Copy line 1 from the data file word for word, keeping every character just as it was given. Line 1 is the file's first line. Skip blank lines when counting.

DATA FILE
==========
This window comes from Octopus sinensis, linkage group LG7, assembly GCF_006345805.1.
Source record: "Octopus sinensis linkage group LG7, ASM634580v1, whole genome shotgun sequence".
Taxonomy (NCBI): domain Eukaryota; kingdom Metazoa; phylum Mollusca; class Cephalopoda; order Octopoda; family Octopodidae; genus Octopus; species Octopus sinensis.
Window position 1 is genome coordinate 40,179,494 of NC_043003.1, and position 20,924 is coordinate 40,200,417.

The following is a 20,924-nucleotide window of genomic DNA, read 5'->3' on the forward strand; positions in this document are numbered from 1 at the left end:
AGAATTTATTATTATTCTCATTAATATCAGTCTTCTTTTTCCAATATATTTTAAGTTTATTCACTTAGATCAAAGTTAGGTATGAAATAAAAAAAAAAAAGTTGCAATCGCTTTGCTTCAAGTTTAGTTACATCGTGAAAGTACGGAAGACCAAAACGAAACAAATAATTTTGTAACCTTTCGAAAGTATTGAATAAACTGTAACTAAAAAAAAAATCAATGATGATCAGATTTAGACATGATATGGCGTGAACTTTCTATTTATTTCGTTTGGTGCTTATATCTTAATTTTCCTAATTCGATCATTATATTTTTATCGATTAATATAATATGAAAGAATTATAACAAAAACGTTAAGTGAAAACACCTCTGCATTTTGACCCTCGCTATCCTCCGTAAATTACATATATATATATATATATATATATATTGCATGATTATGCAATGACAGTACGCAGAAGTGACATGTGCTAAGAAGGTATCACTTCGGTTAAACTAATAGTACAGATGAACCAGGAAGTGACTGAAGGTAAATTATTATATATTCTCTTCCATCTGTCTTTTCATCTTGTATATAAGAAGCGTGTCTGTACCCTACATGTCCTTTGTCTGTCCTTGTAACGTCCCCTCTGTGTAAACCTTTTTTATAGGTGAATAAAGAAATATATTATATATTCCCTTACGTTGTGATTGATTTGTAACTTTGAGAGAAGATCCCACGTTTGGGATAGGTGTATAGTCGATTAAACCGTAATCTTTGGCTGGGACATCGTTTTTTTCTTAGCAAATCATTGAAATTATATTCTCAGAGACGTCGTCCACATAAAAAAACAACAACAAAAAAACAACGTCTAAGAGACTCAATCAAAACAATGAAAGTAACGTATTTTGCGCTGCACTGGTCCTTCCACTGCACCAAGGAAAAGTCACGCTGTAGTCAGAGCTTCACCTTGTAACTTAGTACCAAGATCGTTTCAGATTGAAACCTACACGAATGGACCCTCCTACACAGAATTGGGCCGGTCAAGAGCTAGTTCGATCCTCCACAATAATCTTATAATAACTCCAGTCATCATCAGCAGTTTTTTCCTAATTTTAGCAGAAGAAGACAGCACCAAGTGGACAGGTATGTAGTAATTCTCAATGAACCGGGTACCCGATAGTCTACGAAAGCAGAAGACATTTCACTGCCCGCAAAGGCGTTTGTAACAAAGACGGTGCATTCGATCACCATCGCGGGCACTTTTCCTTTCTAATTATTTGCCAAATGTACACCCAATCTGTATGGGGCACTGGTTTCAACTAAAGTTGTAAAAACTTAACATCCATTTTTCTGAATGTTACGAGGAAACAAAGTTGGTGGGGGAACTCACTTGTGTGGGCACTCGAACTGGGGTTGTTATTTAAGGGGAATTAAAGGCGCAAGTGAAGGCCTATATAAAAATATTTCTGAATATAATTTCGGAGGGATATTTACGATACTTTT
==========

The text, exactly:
This window comes from Octopus sinensis, linkage group LG7, assembly GCF_006345805.1.